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Don't be afraid to discuss payment
Accounts receivable is not an ugly term in itself.
Accounts receivable is not an ugly term in itself.
As an unwanted orphan child in the business world, it is as constantas stains on your lab coat. It just comes with the territory. No one wantsit but we have yet to come up with a way of avoiding it completely.
Most of the problem stems from an acute gut grabbing rollercoaster-likesensation that appears to hit doctors and staff alike when it comes to discussingmoney with clients.
Staff knows that the hospital is depending on them to collect every dollarof patient fees but, for most, it can be the most difficult part of theirjob. When they know that the client has financial problems, that knowledgefeels like a hundred pound sack of manure (for lack of a better word) ontheir shoulders, just making their job all the harder.
From the staff's point of view, your fees almost always appear higherthan they themselves could afford on what you pay them. Your staff can readilyunderstand why clients might want to delay needed care for their pets justas long as possible.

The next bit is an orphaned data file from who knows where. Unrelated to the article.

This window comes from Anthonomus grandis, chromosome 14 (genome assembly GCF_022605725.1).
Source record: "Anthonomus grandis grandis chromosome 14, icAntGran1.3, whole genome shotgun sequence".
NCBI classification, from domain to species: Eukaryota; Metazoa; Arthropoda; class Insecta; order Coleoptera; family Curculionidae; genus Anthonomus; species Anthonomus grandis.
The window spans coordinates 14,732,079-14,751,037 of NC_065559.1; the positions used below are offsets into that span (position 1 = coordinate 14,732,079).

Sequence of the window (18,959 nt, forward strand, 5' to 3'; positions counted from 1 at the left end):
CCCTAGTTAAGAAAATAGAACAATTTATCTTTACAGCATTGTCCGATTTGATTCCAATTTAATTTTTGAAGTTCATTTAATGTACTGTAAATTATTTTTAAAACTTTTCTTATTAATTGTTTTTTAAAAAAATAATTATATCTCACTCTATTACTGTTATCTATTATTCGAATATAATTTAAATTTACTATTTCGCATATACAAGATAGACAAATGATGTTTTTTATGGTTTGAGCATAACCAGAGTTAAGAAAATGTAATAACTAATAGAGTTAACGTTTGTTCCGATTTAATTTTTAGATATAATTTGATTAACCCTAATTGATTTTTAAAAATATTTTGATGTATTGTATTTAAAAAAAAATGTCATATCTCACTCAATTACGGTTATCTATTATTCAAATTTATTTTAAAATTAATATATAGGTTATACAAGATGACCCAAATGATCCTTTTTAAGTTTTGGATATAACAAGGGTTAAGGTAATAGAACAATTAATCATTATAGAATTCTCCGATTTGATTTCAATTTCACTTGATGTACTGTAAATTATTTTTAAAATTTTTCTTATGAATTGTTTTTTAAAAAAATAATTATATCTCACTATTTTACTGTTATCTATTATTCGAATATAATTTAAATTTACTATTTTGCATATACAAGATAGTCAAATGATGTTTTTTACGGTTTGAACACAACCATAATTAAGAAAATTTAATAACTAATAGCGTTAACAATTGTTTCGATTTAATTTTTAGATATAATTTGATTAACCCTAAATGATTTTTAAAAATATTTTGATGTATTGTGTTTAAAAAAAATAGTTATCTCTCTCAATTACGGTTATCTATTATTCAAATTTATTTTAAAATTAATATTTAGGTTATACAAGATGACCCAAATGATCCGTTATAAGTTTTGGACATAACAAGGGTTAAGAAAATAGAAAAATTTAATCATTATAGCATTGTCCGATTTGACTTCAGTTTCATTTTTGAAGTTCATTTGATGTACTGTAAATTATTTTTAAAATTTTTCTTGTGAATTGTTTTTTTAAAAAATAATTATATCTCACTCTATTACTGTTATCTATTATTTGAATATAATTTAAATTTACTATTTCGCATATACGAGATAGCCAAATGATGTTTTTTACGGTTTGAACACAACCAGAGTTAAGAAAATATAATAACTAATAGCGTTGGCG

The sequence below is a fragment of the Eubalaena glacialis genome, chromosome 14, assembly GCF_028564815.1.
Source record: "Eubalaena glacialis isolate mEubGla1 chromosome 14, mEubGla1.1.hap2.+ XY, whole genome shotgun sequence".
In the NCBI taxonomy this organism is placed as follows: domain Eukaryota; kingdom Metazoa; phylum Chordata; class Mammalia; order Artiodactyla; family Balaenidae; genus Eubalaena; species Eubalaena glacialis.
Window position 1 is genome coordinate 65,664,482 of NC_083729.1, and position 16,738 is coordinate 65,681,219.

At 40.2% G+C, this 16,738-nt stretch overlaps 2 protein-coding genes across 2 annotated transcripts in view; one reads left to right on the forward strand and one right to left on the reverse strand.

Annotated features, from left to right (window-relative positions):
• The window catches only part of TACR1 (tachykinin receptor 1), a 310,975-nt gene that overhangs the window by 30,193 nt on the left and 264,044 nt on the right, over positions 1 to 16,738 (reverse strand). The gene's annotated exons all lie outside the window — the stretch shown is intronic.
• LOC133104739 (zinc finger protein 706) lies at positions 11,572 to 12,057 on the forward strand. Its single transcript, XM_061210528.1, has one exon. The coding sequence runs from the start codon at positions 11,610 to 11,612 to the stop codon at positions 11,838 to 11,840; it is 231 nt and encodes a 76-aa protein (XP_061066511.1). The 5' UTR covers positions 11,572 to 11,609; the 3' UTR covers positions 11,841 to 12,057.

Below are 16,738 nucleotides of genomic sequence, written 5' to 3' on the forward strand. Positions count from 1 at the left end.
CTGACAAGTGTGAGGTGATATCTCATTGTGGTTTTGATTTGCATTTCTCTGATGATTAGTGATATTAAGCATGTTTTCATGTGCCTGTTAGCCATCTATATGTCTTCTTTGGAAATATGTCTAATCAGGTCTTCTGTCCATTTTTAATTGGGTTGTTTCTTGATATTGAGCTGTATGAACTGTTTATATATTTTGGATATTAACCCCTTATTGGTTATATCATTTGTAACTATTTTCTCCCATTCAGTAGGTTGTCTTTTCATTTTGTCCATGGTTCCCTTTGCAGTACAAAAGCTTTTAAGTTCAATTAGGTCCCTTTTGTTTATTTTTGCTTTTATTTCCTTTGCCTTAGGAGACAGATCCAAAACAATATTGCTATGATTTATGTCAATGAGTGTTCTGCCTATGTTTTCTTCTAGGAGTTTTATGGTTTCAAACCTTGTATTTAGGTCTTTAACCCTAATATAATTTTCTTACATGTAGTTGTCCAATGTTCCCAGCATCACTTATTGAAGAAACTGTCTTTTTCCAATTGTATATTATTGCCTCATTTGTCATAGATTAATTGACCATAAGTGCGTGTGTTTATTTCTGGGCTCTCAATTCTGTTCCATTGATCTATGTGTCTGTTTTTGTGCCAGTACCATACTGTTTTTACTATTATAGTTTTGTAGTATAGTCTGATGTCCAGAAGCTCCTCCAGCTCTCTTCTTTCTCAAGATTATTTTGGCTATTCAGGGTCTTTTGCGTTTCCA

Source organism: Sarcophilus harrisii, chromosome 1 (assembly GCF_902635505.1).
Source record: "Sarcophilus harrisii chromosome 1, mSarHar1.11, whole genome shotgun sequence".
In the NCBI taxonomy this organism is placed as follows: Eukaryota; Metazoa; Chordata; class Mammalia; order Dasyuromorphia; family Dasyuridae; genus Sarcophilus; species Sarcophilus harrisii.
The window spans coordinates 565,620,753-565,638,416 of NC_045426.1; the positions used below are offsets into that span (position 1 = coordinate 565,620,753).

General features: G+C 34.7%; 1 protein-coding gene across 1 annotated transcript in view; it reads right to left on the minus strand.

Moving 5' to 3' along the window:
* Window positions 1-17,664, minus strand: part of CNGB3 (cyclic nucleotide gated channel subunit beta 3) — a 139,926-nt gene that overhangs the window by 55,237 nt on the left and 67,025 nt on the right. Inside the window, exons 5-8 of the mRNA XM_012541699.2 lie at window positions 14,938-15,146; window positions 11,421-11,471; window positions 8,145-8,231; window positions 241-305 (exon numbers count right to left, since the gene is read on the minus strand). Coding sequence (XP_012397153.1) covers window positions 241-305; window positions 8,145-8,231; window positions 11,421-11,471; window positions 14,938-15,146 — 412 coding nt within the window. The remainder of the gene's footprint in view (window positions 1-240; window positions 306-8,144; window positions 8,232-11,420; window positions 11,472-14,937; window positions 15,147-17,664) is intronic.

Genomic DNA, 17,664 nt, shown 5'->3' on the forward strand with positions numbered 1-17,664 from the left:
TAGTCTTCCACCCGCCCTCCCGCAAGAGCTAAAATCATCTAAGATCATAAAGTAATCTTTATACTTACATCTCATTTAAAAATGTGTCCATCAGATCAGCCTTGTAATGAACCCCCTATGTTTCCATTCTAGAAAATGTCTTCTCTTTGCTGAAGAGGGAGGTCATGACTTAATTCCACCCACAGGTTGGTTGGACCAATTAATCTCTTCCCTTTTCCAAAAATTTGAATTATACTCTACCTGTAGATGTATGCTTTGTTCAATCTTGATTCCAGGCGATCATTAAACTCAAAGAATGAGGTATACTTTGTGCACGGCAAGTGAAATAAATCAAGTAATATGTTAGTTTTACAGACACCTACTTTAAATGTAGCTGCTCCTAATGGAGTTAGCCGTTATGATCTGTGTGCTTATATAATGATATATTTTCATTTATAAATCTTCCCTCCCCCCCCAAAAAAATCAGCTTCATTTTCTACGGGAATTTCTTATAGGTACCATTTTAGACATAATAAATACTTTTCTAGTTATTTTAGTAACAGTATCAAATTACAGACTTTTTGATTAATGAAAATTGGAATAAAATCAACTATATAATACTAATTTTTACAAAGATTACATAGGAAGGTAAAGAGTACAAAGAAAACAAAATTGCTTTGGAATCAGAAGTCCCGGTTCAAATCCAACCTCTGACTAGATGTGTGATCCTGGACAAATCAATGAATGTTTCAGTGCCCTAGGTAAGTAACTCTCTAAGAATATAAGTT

While signs in the exam rooms stating, "Payment in full is expectedat time of service unless prior arrangements have been made" clearlystate the case, the fact is that some member of your staff is going to haveto say to your client "Pay me now!"
Sandy Ross, a communications specialist, writing in Dental Economics/June2001, stresses eight principles that every staff member dealing with feesneeds to understand and understand well.
Principle one: Almost anyone can afford almost anything he or she reallywants.
Principle two: Almost no one can afford everything he or she really wants.
Principle three: Almost no one wants everything he/she can afford.
Everybody makes choices every minute of the day. Some people sacrificevacations for a "cool car." Others will look forward to overtimepay to finance a "spring fling." Everyone balances a purchase'sperceived costs against perceived benefits to determine a relative valuethat is unique to each person.
The pleasure of knowing that their pet is dental tartar and periodontaldisease-free is, for many, more important than many other wants they mayhave. And yet, you are likely to bump into the client whose pet's mouthis rotting away and who claims inability to afford good dental care in anexpensive restaurant that weekend.
We can certainly disapprove of this client's choice, but it is his choice.He perceived his culinary choices to have relatively more value. Perhapsthe disapproval should be directed more towards ourselves for failing tomeaningfully communicate the effects of non-compliance on his pet's health.
Principle four: Clients know that services come with fees attached andalso that you like to be paid.
Since both you and your client know this, it makes sense to discuss itbefore it becomes a problem. Wiser veterinarians will initiate the discussionrather than avoid it or delegate it! Addressing the health issues and thepet's comfort levels will go a long way toward establishing your client'scomfort level with the fees to be paid.